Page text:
This is part I of a three-part series on property prices in Beirut. The next part will focus on Ras Beirut, while part III will focus on Downtown.
The real estate market in Beirut has changed greatly since the onset of the financial crisis that has gripped Lebanon for two years. In collaboration with Ramco Real Estate Advisers, L’Orient-Le Jour is looking at the different trends, neighborhood by neighborhood, starting with Achrafieh, where the most recent transactions affirm that prices, which are now calculated in fresh dollars, plunged 50 percent compared with 2019 in a market on the decline.
Furn al-Hayek, a beautiful neighborhood in Achrafieh, offers a pleasurable and enviable urban setting with a handful of old boutique buildings, a few gardens and high-end towers. But the [residential] properties put up for sale are not many. One recently concluded sale was a 470 square meter luxury apartment with a terrace, located a few meters away from ABC mall. It was sold for $1.1 million,* or $1,850 per square meter. This price is much lower than the currently typical asking price — for luxury apartments the square meter price often exceeds $3,000. For instance, there are two apartments of 230 and 380 square meters respectively in beautiful buildings, offered at $850,000 and $1.5 million respectively. Their prices are more or less the same as in late 2019.
“Owners are only willing to sell in fresh dollars. But they need to know that the prices have fallen by 40 to 50 percent on average, which means that an apartment that was worth $1 million in 2019 is now worth from $500,000 to $600,000,” Joe Maatouk, CEO of JM Properties, says.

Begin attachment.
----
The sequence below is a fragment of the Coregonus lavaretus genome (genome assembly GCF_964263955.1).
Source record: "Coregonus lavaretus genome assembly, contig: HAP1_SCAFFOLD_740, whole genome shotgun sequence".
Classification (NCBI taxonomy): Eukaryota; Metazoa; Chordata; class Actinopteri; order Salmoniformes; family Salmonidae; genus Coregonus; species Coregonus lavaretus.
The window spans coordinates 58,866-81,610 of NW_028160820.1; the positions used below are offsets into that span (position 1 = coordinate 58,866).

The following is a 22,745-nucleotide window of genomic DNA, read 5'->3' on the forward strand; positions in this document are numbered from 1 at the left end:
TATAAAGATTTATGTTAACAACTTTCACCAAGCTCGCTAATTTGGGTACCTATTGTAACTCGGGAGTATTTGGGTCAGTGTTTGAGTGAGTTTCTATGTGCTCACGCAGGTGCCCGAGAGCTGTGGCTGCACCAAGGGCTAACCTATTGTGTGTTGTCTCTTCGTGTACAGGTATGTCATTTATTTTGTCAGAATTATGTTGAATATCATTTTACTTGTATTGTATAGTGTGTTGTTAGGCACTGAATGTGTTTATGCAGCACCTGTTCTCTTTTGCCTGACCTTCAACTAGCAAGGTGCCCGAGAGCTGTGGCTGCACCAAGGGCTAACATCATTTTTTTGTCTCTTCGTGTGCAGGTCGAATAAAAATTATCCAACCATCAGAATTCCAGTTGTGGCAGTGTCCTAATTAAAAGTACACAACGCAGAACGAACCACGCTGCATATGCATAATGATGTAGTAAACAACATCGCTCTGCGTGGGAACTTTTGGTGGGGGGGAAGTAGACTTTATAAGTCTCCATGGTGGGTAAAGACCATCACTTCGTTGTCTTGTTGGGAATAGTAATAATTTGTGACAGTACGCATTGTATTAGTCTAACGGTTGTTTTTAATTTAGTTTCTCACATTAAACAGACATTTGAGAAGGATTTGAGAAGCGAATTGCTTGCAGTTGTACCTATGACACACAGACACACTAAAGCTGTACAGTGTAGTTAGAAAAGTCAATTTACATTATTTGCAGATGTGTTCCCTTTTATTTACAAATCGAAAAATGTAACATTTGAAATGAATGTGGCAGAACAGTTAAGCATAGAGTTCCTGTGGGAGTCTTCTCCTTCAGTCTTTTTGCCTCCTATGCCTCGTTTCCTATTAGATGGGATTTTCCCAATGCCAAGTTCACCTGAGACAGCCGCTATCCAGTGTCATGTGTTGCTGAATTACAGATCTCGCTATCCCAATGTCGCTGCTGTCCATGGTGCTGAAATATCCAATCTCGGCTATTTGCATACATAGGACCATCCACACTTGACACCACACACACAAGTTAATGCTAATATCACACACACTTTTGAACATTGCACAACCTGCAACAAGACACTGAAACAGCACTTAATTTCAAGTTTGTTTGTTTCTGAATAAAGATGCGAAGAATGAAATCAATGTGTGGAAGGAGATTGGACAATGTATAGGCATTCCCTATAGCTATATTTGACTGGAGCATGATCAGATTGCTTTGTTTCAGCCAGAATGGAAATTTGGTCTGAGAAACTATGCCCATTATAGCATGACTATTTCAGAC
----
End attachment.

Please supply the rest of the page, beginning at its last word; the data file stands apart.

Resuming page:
“Yet the fact that the lira gained value against the US dollar since the formation of Najib Mikati’s cabinet will positively affect the prices. But that’s not going to revive the market in the short run. The market will recover when the Lebanese lira becomes stable against the US dollar,” the real estate agent adds.
“The market will continue to be sluggish. Those who paid with banker checks already made the purchases, and those who have fresh dollars are not many. Things will remain unchanged until Christmas,” says Walid Moussa, president of the Real Estate Syndicate of Lebanon (REAL).
In the neighborhood of Tabaris, a 245 square meter apartment on the first floor with renovation works to be scheduled, is offered at $700,000 (or $2,857 per square meter). This apartment was put on sale at 800,000 lollars (dollars stuck in Lebanese banks and paid out the local currency at a rate of LL3,900) blocked in late 2018. A few meters away, a 265 square meter apartment on the 6th floor is advertised at a rate of $2,830 per square meter.
On Trabaud Street, an owner is asking for $1 million for an area of 310 square meters in an elegant building completed in 2017. The price goes up to $1.6 million for a quality apartment of 440-square-meter on Abdel Wahab al-Inglizi Street.